Eagle, Vail homes get breathing room
The homes on the steep, wooded cul-de-sac along Bighorn Creek – with their views of the cliffs and ridges overlooking East Vail – represent a Colorado dream come true.
But some fear the neighborhood could also become a death trap if a wildfire erupted, because the homes and trees are so close they’re nearly tickling each other. Friday morning, however, chainsaws signalled the start of a new push to create defenses against fire.
It involves removing trees and burnable material on about 10 acres near homes to create a less-burnable “defensible” space between the woods and the homes.
It’s part of a countywide wildland fuels reduction program that involves individual homeowners and multiple government agencies aimed at decreasing the chance homes will burn if a wildfire sweeps across the area. It’s a big problem because there are thousands of homes in the forest that would be threatened by a fire.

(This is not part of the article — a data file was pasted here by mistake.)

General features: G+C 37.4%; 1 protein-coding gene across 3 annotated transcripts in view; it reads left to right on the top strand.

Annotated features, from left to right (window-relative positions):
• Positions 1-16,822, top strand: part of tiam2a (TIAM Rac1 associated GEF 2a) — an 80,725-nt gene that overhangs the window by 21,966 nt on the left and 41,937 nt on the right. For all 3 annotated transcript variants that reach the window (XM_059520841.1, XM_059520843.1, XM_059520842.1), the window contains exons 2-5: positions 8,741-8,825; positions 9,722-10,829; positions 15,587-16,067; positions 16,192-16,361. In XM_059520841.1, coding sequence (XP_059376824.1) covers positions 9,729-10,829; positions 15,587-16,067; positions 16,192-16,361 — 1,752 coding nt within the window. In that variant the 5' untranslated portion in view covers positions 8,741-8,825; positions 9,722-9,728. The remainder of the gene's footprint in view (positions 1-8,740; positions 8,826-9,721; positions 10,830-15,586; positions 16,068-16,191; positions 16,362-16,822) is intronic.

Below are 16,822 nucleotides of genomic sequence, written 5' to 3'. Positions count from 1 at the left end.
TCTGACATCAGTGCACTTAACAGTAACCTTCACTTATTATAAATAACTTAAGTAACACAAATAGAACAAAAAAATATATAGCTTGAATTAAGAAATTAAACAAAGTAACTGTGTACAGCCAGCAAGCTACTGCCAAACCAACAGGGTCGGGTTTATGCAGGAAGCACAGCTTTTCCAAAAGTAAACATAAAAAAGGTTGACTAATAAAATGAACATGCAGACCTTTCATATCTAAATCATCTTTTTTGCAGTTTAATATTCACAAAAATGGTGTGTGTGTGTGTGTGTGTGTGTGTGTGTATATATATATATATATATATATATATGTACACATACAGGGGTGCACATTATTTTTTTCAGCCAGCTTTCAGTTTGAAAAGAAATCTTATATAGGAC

The Bighorn defensible space project involves seven homes and the entire project will cost $7,500. It is the third defensible space project within the town of Vail this summer. Half the project will be paid for by a grant from the Colorado State Forest Service while the remainder will be paid by homeowners..
“These defensible spaces really do make a difference if there’s a wildfire. It gives the house a chance to survive a wildfire because it creates a break in the vegetation,” said Bill Carlson, town of Vail environmental health officer who is coordinating the town’s defensible space efforts. “It also gives firefighters a safe place to fight a fire. Personnel safety is the No. 1 priority.”
A second defensible space project will be conducted north of Eagle on Eby Creek Mesa next week. This subdivision lies in a thick pinion and juniper forest. Forty homes are judged to be at risk of wildfire, according to the U.S. Bureau of Land Management.
Defensible spaces around the houses will be made and a total of 33 acres of trees will be cut or thinned during a five day period starting Oct. 20.
Three separate “fuel breaks,” where trees are removed, will be created.
This project, too, is a cooperative venture between the homeowners, the Bureau of Land Management, the Greater Eagle FIre Protection District, Eagle County and the town of Eagle.
Cliff Thompson can be reached at 970-949-0555 x450 or firstname.lastname@example.org